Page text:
Wednesday, January 9, 2013

Mean Girl and Nice Girl

I got an email a few days before Christmas from a friend. Her daughter is in elementary school and already (ALREADY!) she's dealing with that difficult phenomenon of Mean Girls. What did she ask for for Christmas? Some advice from Santa regarding how to deal with it all.

Ugh. Why are girls so mean? Why do we pick, pick, pick until our chosen victim crumbles into a pile of self-loathing and hurt? Why don't we form little cliques of protection and positivity rather than exclusion and superiority? I don't know, but I'm sure we've all been there; on the outside AND on the inside. Perpetrator and persecuted.

The email, though, was such a lovely thing. My friend was emailing every woman she knew, the significant women in her life, and asking us to write a little note to her daughter. Something to encourage her, strengthen her, impart some love, wisdom, laughter and courage as she makes her own path into adulthood. I haven't heard how many letters she received but I know that it hit a nerve from the conversation between the women she emailed. I loved that this email suddenly formed a community of women, separated by thousands of miles but united in purpose for one little girl.

I don't really like the phrase "It takes a village..." It's too utopian for my cynical mind. BUT, the meaning behind it is real. What are our relationships for but to help each other carry burdens, strengthen each other when one is weak, offer our experiences when asked in hopes of providing a little encouragement in this confusing walk we each must take through life?

Dear Little One,

I heard that you are having a hard time with some mean girls at school. I’m so sorry. I remember how difficult it is to hear those mean things said about you, to never know if you’re going to be liked or disliked on any given day, to feel like you’re always behind in knowing what the cool thing of the day is. It’s so hard to be on the outside looking in.

Here’s the thing. I was a mean girl once. I was also a girl who was picked on by mean girls. See, it’s hard to figure out who you want to be, who to spend your time with, and whose words to believe. Sometimes we make the wrong decision and end up hurting someone else because we think it will make us more popular and happier. But it doesn’t, not in the long run. One of the things I’m most sad about when I think about when I was a girl is when I chose to be mean. Not when I got that C in math, or had to ride around in an old rusty van with my mom and dad, or lied to get out of a basketball game. What still makes me sad is the time I said that I thought brown eyes were ugly; knowing the girl with pretty brown eyes was standing right behind me. Or when I gave a girl ex-lax instead of chocolate and then pretended it was a funny joke during a slumber party. When I think about those two girls and who I was when I chose to be mean I want to hide. I’m so disappointed in myself.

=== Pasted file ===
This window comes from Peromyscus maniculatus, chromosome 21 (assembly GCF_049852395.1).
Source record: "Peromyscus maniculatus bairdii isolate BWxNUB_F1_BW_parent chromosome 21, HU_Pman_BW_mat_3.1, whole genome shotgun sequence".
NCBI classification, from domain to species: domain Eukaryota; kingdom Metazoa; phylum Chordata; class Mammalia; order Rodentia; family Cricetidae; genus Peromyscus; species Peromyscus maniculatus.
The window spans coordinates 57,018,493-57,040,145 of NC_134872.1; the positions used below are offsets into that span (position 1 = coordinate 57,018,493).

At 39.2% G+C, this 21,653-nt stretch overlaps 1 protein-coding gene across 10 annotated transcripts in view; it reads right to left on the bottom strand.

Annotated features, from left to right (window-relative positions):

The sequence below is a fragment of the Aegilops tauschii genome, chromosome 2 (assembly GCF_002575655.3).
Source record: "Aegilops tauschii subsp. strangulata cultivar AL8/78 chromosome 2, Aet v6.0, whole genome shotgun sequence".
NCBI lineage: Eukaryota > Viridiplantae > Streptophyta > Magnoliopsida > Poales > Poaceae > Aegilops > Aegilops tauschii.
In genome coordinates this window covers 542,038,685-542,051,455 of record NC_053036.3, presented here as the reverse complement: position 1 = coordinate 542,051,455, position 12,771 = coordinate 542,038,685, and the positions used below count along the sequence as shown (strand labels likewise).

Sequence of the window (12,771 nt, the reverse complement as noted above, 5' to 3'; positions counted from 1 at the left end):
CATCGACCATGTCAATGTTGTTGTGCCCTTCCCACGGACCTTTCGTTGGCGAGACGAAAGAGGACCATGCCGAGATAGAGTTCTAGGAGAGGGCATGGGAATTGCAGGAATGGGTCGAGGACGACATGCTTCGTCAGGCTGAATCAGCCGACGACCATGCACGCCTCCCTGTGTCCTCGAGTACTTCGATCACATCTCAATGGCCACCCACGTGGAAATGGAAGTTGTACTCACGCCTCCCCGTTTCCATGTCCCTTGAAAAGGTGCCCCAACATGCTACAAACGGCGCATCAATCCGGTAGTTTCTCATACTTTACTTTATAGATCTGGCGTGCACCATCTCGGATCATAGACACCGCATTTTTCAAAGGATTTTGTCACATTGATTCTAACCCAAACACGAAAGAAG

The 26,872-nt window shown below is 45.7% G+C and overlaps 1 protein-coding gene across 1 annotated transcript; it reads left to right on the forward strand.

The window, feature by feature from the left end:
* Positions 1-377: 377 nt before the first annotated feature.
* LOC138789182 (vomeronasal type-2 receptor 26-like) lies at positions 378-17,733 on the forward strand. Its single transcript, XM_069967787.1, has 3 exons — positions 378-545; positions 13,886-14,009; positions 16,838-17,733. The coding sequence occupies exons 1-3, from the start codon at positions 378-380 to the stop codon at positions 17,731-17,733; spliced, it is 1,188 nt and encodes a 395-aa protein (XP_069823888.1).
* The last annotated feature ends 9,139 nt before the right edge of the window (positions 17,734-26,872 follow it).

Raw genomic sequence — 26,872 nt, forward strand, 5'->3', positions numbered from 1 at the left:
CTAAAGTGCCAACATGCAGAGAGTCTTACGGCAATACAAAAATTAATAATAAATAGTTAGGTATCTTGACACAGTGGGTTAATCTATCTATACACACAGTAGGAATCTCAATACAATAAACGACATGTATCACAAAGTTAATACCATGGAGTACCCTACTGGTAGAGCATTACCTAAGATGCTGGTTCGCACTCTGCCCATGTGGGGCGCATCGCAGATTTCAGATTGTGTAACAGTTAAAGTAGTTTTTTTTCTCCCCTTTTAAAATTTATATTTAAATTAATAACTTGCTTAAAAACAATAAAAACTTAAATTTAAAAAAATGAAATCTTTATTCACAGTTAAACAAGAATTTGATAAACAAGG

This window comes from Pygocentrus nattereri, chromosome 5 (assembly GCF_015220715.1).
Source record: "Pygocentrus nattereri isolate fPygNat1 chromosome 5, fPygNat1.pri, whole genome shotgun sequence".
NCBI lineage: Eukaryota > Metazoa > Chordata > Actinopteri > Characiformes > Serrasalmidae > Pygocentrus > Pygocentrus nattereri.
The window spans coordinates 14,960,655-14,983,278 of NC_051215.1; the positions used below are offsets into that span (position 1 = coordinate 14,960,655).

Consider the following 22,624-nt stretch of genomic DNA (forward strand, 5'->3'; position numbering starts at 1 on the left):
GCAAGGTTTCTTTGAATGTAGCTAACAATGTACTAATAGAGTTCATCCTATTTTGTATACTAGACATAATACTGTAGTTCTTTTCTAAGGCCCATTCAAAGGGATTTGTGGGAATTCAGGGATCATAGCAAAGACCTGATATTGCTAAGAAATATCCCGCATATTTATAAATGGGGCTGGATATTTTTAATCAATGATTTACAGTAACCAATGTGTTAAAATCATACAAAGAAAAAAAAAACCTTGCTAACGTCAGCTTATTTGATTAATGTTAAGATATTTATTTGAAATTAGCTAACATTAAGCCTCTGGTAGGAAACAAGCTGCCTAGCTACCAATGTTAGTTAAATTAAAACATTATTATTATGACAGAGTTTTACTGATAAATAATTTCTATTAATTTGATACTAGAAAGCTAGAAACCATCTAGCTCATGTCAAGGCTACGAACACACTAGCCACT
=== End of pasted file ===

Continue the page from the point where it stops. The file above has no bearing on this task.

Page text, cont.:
But, then there are the times when I made good choices. Like when I chose to be friends with the quiet girl that didn’t wear the trendy clothes but had the best imagination, we would write stories together. Or when my best friend was girl with red hair and freckles and we would spend hours building forts, collecting marigold seeds to plant fairy gardens, and collect crawdads from the stream in the church grounds. I’m so proud of myself for making friends with girls who were positive, fun, creative and unique. We made each other better because we helped each other find what we loved to do and how to do it well.

You have the best example of being a good friend when it’s not popular in your mom. I moved to your mom’s town from Africa. I didn’t know anything about Maine. I didn’t know any of the popular music, I didn’t know some of the foods that everybody ate, I didn’t know the cool toys, the lingo, or clothes. I was awkward and shy and didn’t have any friends. But your mom decided to be friends with me. She didn’t make fun of the strange things I liked to do (like play trivial pursuit or watch old tv shows or play games outside even though we were in high school and supposedly too mature for that.) She was my friend no matter what. She didn’t make the easy choice to just ignore the strange girl that was hanging around; she wasn’t mean to me in order to make herself more popular to those around her. She looked into the heart of people to find their worth.

Its really hard sometimes making the choice to not be popular, to ignore the mean things people say because you’re choosing a different path, to be ignored even though you have great ideas and things to share. It will continue to be difficult; I’m not going to lie. But keep practicing. Practice will make it easier and, later, you will be so proud of yourself. You’ll be as proud of yourself as your Mom and Dad, Grandma and Grandpa, Aunts and Uncles, and all the other people in your life who love you, are right this very moment.


With Love,
Sarah (your adopted aunt from far, far away)

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